Open Access Thesis
Master of Science (MS)
Health Promotion and Human Performance
Stephen J. McGregor, Ph.D., Chair
Lynne M. Shetron-Rama, Ph.D
Christopher Herman, Ph.D.
The purpose of this study was to determine whether acute maximal sprint exercise would elicit an inflammatory response in trained and untrained runners marked by increased systemic immune proteins and byproducts of oxidation, as well as to determine a time course for the presence of these markers. In procedures approved by the Eastern Michigan University College of Health and Human Services Human Subjects Review Board, subjects participated in a total of five study visits consisting of both exercise and blood draws. Blood analysis seems to indicate that there was a secondary tissue injury, which was responsible for the greatest changes in the measured parameters, although a larger population must be examined to confirm these results. It was also noted that increased cytokine concentrations preceded an increase in oxidative byproducts, indicating the existence of a cytokine dependant cascade, in addition to that created by the initial mechanical insult.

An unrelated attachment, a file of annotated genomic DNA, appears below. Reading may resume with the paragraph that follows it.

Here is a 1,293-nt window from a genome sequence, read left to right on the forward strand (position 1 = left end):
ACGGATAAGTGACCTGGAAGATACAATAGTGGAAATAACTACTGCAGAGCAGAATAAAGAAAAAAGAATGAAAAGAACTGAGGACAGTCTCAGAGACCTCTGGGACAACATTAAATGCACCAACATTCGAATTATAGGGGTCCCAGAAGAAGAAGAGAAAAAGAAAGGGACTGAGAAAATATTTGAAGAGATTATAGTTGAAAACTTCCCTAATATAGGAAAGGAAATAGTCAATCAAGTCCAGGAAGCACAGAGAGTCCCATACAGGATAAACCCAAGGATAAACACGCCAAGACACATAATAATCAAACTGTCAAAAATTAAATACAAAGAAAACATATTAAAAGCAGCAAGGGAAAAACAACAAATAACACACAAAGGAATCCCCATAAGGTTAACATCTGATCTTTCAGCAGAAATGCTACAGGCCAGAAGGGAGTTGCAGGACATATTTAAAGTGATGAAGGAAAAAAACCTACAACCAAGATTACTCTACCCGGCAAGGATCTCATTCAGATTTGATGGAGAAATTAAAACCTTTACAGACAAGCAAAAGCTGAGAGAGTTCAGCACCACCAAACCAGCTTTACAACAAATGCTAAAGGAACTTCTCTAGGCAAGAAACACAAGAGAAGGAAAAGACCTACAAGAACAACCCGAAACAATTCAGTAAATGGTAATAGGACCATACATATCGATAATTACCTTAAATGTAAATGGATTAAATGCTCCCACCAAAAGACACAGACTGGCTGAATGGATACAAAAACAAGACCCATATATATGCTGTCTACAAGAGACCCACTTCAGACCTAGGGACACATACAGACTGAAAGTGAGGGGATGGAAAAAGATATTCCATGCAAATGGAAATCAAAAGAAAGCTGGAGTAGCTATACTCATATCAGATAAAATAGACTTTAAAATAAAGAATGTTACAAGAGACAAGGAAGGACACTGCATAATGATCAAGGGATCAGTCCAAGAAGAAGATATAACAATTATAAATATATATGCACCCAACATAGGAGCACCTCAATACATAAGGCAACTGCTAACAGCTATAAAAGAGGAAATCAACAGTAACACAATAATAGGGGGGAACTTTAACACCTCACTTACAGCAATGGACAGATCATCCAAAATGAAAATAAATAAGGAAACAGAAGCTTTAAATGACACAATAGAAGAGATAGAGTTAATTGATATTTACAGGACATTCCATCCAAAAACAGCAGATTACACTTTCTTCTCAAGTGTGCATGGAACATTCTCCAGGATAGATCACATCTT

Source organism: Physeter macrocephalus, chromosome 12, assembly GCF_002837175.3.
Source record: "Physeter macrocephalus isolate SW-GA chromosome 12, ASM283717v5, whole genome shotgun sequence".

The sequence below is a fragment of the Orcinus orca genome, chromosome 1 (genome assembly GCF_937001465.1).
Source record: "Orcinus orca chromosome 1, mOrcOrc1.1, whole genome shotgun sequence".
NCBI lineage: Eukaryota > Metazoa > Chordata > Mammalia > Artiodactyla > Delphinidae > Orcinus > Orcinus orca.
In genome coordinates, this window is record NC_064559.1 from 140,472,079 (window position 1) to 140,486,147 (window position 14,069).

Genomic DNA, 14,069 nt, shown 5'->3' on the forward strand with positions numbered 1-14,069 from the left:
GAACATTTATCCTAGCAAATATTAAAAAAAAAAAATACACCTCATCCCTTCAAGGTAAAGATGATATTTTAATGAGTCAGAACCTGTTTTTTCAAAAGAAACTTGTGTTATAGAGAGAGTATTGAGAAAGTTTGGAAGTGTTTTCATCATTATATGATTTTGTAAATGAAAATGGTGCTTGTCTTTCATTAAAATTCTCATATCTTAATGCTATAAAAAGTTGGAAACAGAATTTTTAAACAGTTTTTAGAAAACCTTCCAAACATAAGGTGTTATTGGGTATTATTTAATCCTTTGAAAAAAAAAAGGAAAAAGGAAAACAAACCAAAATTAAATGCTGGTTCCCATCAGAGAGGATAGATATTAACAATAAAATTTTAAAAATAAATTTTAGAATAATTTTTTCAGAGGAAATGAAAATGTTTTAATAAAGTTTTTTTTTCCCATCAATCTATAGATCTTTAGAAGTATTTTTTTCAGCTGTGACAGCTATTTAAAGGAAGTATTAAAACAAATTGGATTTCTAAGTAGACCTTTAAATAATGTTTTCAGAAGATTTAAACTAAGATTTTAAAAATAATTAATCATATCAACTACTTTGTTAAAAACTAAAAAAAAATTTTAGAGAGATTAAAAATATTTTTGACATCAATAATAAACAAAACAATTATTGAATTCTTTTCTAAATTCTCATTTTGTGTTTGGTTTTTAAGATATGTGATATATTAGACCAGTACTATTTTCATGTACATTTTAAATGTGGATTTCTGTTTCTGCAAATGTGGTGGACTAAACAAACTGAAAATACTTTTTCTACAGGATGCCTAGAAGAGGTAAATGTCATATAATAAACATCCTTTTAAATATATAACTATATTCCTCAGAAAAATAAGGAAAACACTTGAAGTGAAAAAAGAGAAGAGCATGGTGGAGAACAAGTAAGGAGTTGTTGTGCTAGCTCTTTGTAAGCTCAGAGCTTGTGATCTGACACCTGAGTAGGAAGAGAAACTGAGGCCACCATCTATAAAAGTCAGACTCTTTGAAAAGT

Muth, Timothy A., "The Inflammatory Response to Acute Maximal Sprint Exercise" (2010). Master's Theses and Doctoral Dissertations. 299.